When asked what tips he’d give to hopeful applicants, he says: “Highlight how you’ve actually pursued this passion, what areas you’ve actually explored. You need to show that you’re really interested and that you at least went to get your feet wet and tried it firsthand
“Also, if you’ve done many projects, make sure to at least maybe bring a laptop or tablet to showcase them to impress the interviewers.”
Jun Cheng added that he actively exposed himself to other aspects of his field, such as cloud computing and cyber security, by attending NYP’s Diploma Plus Programmes during his two-month-long semester breaks. He also took the initiative to look out for competitions he could join through school emails and external portals, to gain exposure.
A good opportunity with nothing to lose
Orion Raysher Lee, 20, was a young child when games like Hack Lab, an immersive terminal-based hacking simulator game, intrigued him.
At the time, he also came across puzzle programming games which eventually led him to be curious enough to start learning programming language Python in his free time.
Becoming fascinated by the cyber world, it was no surprise that Orion eventually enrolled in NYP’s Diploma in Cyber Security & Digital Forensics. It was those very games he played as a child that secured him a spot in the course.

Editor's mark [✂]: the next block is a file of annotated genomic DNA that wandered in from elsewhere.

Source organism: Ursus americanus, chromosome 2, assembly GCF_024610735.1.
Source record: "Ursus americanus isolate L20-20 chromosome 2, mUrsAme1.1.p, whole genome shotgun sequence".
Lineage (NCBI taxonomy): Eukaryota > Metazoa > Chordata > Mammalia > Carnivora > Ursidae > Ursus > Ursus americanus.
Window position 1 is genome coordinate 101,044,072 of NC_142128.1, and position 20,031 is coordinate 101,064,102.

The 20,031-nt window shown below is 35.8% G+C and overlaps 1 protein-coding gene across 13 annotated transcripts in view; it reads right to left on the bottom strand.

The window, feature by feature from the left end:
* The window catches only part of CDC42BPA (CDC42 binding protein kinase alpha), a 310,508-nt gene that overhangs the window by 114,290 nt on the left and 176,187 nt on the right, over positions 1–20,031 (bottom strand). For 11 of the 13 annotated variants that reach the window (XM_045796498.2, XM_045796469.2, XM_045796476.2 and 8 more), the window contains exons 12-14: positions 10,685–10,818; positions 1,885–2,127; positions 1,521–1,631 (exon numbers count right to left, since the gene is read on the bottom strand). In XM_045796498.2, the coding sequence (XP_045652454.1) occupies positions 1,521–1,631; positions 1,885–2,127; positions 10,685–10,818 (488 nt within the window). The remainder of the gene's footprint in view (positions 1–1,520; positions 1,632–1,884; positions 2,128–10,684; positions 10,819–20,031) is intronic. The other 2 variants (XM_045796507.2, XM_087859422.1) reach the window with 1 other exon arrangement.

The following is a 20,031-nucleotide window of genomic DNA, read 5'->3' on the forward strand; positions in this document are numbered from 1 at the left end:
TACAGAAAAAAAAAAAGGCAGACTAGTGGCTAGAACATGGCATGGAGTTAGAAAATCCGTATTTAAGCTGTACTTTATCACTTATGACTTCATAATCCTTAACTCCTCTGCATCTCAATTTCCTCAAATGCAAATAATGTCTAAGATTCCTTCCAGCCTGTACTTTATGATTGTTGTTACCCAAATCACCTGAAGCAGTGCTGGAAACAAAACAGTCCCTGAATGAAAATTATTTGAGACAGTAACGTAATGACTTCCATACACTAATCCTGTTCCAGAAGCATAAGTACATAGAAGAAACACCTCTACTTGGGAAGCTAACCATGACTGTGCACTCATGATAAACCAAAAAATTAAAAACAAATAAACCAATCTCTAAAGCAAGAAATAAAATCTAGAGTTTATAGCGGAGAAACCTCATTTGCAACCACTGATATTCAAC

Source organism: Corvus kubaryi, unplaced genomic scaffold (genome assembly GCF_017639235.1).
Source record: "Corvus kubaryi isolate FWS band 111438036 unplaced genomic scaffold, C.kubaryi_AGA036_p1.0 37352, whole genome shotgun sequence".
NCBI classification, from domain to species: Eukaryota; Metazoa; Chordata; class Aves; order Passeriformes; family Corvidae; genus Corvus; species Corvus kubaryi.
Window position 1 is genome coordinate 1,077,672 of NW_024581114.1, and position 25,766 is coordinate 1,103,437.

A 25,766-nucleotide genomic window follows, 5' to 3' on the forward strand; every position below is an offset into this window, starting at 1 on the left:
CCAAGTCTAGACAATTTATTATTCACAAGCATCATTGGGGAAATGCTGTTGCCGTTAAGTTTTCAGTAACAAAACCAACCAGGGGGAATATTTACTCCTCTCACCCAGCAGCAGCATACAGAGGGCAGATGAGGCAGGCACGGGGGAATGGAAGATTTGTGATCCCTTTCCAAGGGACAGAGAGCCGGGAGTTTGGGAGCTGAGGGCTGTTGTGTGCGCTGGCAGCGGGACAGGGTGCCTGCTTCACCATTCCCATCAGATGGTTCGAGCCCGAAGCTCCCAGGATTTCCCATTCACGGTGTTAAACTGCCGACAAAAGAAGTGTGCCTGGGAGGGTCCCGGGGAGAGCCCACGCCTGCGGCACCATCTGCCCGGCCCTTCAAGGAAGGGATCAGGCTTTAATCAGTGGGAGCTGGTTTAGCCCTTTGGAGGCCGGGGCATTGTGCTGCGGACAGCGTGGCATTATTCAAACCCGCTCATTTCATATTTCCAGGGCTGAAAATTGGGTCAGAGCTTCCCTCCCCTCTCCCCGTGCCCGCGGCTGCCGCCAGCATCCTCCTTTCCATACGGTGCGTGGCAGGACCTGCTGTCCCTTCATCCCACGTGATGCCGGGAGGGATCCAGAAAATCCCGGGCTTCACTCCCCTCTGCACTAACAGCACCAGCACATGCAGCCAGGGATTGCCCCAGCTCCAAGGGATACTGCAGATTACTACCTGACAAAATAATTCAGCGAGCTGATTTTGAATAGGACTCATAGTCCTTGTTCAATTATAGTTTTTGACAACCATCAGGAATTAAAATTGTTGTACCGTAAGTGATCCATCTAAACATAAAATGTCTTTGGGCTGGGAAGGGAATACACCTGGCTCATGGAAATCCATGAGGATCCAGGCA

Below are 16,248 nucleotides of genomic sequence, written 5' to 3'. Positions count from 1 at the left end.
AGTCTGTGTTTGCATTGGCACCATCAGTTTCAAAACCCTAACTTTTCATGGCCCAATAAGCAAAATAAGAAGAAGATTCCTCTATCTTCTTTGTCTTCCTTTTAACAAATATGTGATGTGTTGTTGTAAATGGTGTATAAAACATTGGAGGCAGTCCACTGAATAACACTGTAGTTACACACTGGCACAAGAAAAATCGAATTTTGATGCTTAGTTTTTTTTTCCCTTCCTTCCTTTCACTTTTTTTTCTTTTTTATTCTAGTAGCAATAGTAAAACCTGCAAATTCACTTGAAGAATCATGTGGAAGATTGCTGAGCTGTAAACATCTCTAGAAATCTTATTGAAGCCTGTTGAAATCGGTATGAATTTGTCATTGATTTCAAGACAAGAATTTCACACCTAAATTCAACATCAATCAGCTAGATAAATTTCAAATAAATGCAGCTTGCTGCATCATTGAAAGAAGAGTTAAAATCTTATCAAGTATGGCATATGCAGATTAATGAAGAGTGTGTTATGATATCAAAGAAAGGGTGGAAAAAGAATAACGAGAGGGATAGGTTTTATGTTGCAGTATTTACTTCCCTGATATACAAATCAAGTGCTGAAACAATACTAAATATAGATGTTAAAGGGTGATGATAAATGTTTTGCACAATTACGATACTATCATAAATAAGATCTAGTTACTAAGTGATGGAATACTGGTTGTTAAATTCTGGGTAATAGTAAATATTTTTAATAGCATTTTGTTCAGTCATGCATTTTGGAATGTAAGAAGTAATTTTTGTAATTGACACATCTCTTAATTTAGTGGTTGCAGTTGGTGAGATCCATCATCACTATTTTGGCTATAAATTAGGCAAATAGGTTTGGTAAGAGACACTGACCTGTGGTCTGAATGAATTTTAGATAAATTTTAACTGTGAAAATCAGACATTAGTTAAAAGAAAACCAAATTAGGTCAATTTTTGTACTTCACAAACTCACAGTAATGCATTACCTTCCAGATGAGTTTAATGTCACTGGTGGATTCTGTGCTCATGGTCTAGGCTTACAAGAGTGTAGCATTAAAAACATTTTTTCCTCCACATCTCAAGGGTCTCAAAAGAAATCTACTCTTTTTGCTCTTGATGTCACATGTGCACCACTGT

“I expressed that I had a passion for my course through my hobby. During my interview, I spoke about the games that I played as well, because these games helped to develop my interest in the course.”
During his time at NYP, he explored new and upcoming cybersecurity tools, researched open-source tools available in the market for his personal studies and even tested the software applications available in the market to deepen his understanding of how different tools work in identifying network security threats.
However, when asked what he wishes to pursue in the future, Orion shares that he has yet to decide as the IT industry has such a broad scope, with several areas he’s interested in.
For now, he intends to further his studies in the field and will enrol in the National University of Singapore (NUS) to pursue a degree in Computer Science after completing his National Service.
To those who are hesitant about applying through EAE, here’s what Orion has to say: “Just go for it because there’s nothing to lose. Even if after O-Levels, you decide you wish to pursue something else, you can always reject the offer.”
To learn more about EAE and what NYP offers, you can sign up for the EAE festival which will run till Jun 16.